DEFINITION OF KWANZAA Kwanzaa is a unique African
American celebration with focus on the traditional African values of family, community
responsibility, commerce, and self-improvement. Kwanzaa is neither political nor
religious and despite some misconceptions, is not a substitute for Christmas. It is simply
a time of reaffirming African-American people, their ancestors and culture. Kwanzaa,
which means "first fruits of the harvest" in the African language Kiswahili, has gained
tremendous acceptance. Since its founding in 1966 by Dr. Maulana Karenga, Kwanzaa
has come to be observed by more than13 million people worldwide, as reported by the
New York Times. Celebrated from December 26th to January 1st, it is based on Nguzo
Saba (seven guiding principles), one for each day of the observance:
CELEBRATING KWANZAA As it is always better to get an early start, I suggest that you begin the first week in December by making a check list for the following items: A Kinara (candle holder); Mkeka (placemat preferably made of straw); Mazao (crops, i.e., fruits and vegetables);Vibunzi (ears of corn to reflect the number of children in the household);Kikombe cha umoja (communal unity cup); Mishumaa saba (sevencandles, one black, three red, and three green); and Zwaidi (giftsthat are enriching).
It is important that the Kinara not be confused with the menorah.The Kinara holds seven candles to reflect the seven principles which are the foundation of Kwanzaa, while the menorah is a Jewish religious symbol that holds eight candles. If you don't have a Kinara and don't know where to get one, it is suggested that you use "kuumba" (creativity) and make one. A 2x4 or a piece of driftwood will do just fine, and screw-in candle holders can be purchased in most hardware stores. The Mkeka (place mat) shouldn't present a problem. While straw is suggested because it is traditional, cloth makes an adequate substitute. If cloth is used, one with an African print is preferred. The other symbols are easy to come by and warrant no further discussion other than to caution against placing the Mazao (crops)in a cornucopia which is Western. A plain straw basket or a bowl will dojust fine. One last note, even households with no children should place anear of corn on the place mat to symbolize the African concept of socialparenthood. All seven symbols are creatively placed on top of the place mat,i.e., the symbols should be attractively arranged as they form the Kwanzaacenterpiece. Even households with no children should place an ear of cornon the place mat to symbolize the African concept of social parenthood.
DECORATING THE HOME The Kinara along with the othersymbols of Kwanzaa should dominate the room, which should be given an Africanmotif. This is easily achieved and shouldn't result in too much expense.The colors of Kwanzaa are black, red and green. This should be kept in mindwhen decorating the home. Black, red and green streamers, balloons, cloth,flowers, and African prints can be hung tastefully around the room. Originalart and sculpture may be displayed as well.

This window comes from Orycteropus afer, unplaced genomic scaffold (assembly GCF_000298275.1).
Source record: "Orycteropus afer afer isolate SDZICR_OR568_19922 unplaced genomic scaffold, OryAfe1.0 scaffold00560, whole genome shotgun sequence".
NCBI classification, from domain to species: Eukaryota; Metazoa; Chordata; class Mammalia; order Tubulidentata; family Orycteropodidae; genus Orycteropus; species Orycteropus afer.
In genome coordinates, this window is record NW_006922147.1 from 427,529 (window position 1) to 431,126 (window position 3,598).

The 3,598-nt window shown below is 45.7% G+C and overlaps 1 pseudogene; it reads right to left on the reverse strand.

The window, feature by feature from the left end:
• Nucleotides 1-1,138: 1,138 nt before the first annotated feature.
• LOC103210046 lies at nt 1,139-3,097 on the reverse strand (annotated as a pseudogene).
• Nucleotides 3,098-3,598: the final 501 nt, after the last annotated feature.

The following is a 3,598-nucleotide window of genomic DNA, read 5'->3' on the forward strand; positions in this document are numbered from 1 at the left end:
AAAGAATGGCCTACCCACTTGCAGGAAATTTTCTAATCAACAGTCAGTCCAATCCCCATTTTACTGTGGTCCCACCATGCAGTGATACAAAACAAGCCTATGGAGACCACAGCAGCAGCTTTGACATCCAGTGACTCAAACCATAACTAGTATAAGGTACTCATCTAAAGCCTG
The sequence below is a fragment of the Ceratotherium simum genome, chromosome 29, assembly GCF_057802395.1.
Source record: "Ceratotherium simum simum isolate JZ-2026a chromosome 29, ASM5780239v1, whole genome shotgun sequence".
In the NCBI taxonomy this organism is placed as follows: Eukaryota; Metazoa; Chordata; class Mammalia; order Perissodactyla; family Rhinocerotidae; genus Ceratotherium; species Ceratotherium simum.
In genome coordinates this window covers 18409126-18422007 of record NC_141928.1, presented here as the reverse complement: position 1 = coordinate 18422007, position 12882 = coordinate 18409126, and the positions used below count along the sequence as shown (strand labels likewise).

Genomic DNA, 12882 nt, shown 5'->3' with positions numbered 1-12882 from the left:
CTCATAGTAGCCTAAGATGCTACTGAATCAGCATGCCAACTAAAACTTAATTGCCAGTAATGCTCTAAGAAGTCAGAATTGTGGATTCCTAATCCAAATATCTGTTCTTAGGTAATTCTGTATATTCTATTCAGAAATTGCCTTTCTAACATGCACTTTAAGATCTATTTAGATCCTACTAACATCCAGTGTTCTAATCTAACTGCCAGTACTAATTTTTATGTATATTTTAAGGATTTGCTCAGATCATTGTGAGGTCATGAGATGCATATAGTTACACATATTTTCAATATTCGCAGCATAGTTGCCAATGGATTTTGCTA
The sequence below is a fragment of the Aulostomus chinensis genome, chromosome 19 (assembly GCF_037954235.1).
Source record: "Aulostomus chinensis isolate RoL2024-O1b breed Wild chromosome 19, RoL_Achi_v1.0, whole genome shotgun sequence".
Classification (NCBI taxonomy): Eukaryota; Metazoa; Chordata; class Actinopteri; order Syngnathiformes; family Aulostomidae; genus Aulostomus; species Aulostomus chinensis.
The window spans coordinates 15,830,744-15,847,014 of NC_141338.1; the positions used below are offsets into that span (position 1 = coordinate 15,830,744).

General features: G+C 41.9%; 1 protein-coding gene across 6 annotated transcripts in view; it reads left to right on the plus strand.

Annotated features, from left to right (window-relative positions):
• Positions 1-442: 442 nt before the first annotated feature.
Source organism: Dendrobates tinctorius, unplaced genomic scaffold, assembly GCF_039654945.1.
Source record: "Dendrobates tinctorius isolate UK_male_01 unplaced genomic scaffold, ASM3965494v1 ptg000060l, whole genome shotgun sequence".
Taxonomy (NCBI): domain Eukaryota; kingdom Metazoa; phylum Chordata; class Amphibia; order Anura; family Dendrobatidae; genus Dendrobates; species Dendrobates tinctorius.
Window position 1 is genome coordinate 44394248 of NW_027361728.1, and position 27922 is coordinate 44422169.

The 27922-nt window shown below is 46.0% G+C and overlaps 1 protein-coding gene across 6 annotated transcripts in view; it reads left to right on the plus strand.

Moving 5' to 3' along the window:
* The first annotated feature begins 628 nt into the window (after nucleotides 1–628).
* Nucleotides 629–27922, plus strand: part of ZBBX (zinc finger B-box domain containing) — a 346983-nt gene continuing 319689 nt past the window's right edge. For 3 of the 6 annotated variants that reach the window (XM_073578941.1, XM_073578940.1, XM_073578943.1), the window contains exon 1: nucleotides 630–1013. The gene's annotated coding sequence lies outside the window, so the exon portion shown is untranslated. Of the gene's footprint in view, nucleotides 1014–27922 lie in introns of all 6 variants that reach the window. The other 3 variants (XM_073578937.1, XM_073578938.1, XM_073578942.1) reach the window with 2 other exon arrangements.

GIFTS Kuumba (creativity) is greatly encouraged. Not only isKuumba one of the seven principles, it also brings a sense of personalsatisfaction and puts one squarely into the spirit of Kwanzaa. Therefore,those symbols that can be made, should be made. The giving ofgifts during Kwanzaa should be affordable and of an educational or artisticnature. Gifts are usually exchanged between parents and children andtraditionally given on January 1st, the last day of Kwanzaa. However,gift giving during Kwanzaa may occur at any time.
THE KWANZAA FEAST OR KARAMU The Kwanzaa Karumu is traditionally held on December 31st (participants celebrating New Year's Eve, should plan their Karamu early in the evening). It is a very special event as it is the one Kwanzaa event that brings us closer to our African roots. The Karamu is a communal and cooperative effort. Ceremonies and cultural expressions are highly encouraged. It is important to decorate the place where the Karamu will be held, (e.g., home, communitycenter, church) in an African motif that utilizes black, red, and green color scheme. A large Kwanzaa setting should dominate the room where the karamu will take place. A large Mkeka should be placed in the centerof the floor where the food should be placed creatively and made accessible to all for self-service. Prior to and during the feast, an informative and entertaining program should be presented. Traditionally, the program involved welcoming, remembering, reassessment, recommitment and rejoicing, concluded by a farewell statement and a call for greater unity.
Below is a suggested format for the Karamu program, from a model by Dr. Karenga.
Introductory Remarks and Recognitionof Distinguished Guests and All Elders.
Cultural Expression (Songs, Music, Group Dancing,Poetry, Performances, Unity Circles)
Reflections of a Man, Woman and Child.
Kuchunguza Tena Na Kutoa Ahadi Tena
Introduction of Distinguished Guest Lecturer and Short Talk.
Tamshi la Tambiko (Libation Statement)
| It is tradition to pour libation in remembrance |
of the ancestors on all special occasions.
Kwanzaa, is such an occasion, as it provides
us an opportunity to reflect on our African past
and American present. Water is suggested as it
holds the essence of life and should be placed
in a communal cup and poured in the direction
of the four winds, north, south, east, and west.
It should then be passed among family members
and guests who may either sip from
the cup or make a sipping gesture.
LIBATION STATEMENT |
Motherland cradle of civilization.
Kikombe cha Umoja(Unity
Kutoa Majina (Calling Names of FamilyAncestors and Black Heroes)
Tamshi la Tutaonana (The Farewell Statement)